On Security

Why Egypt's Terrorists May Choose to Go It Alone

Thomas Abi-Hanna
Global Security Analyst, Stratfor
Feb 26, 2019 | 09:30 GMT
Policemen carry wreaths in Cairo on Feb. 19, 2019, at the funeral of Mahmud Abu el-Yzied, one of three policemen killed in a bombing the previous day.

Policemen carry wreaths in Cairo on Feb. 19, 2019, at the funeral of Mahmud Abu el-Yzied, one of three policemen killed in a bombing the previous day. Recent bombings suggest Egypt now faces a many-headed grassroots threat.

(AHMED HASAN/AFP/Getty Images)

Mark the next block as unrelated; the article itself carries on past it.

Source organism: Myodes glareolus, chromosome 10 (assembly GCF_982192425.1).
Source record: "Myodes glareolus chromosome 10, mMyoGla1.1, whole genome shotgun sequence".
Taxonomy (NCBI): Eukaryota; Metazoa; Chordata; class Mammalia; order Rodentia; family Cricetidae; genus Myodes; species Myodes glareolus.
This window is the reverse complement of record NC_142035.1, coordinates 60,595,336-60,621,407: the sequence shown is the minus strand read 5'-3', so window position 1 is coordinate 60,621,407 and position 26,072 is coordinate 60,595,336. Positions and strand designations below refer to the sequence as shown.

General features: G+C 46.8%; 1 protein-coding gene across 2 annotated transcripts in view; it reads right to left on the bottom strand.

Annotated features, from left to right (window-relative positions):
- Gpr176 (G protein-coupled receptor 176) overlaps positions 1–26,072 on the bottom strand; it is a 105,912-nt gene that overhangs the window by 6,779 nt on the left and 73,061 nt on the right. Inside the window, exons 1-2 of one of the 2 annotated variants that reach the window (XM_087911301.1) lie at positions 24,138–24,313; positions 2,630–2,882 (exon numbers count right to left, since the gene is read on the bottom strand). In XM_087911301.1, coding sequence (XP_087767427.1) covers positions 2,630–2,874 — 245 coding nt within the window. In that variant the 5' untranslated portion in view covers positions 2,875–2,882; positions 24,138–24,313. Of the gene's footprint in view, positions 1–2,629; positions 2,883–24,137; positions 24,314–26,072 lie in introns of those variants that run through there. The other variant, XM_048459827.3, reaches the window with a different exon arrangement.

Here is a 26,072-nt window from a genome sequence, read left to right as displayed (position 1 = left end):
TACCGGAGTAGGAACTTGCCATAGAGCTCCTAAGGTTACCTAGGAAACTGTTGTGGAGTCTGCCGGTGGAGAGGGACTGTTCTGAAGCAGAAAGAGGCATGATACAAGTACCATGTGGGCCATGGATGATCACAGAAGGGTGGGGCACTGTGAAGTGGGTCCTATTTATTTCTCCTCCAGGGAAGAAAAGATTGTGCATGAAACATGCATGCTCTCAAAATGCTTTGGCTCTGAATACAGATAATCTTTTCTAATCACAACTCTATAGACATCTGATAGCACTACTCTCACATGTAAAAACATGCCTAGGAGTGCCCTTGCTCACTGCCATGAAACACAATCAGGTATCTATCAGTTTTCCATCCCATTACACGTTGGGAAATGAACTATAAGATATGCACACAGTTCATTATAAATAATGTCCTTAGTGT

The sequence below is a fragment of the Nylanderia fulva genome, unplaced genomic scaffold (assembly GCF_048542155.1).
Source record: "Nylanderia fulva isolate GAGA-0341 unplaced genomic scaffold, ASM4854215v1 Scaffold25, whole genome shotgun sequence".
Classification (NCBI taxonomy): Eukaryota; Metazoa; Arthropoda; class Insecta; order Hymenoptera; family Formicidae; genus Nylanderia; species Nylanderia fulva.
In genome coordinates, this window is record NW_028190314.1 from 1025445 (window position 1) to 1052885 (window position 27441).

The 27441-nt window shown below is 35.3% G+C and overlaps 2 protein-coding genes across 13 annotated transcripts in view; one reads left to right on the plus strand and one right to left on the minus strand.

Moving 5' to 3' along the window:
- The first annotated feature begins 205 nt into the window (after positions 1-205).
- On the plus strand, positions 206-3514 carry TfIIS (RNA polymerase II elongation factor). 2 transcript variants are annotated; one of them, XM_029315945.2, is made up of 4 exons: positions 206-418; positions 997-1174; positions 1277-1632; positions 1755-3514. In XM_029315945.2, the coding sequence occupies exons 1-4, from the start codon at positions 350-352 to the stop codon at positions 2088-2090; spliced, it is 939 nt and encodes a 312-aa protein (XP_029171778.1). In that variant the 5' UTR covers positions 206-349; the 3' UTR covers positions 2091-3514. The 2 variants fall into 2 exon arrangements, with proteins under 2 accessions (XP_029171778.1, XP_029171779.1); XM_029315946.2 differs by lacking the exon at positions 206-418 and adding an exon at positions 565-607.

After a relatively quiet 2018 in terms of terrorist attacks, Cairo and the adjacent tourist destination of Giza have experienced a series of bombings in the past two months. On Dec. 28, 2018, a roadside improvised explosive device exploded next to a tourist bus near the Pyramids in Giza, killing three tourists and an Egyptian tour guide and injuring 11 other people. On Feb. 15, police discovered three explosive devices, also in Giza. One of them detonated, injuring two police officers and three civilians. Then on Feb. 18, a suspected bombmaker detonated a suicide device while reportedly conducting pre-operational surveillance near central Cairo's Khan el-Khalili market, killing himself and two police officers and wounding three bystanders. This recent spate of unclaimed bombings strongly suggests Egypt now faces a more multifaceted, yet less potent, grassroots threat in addition to the threat posed by militant groups....

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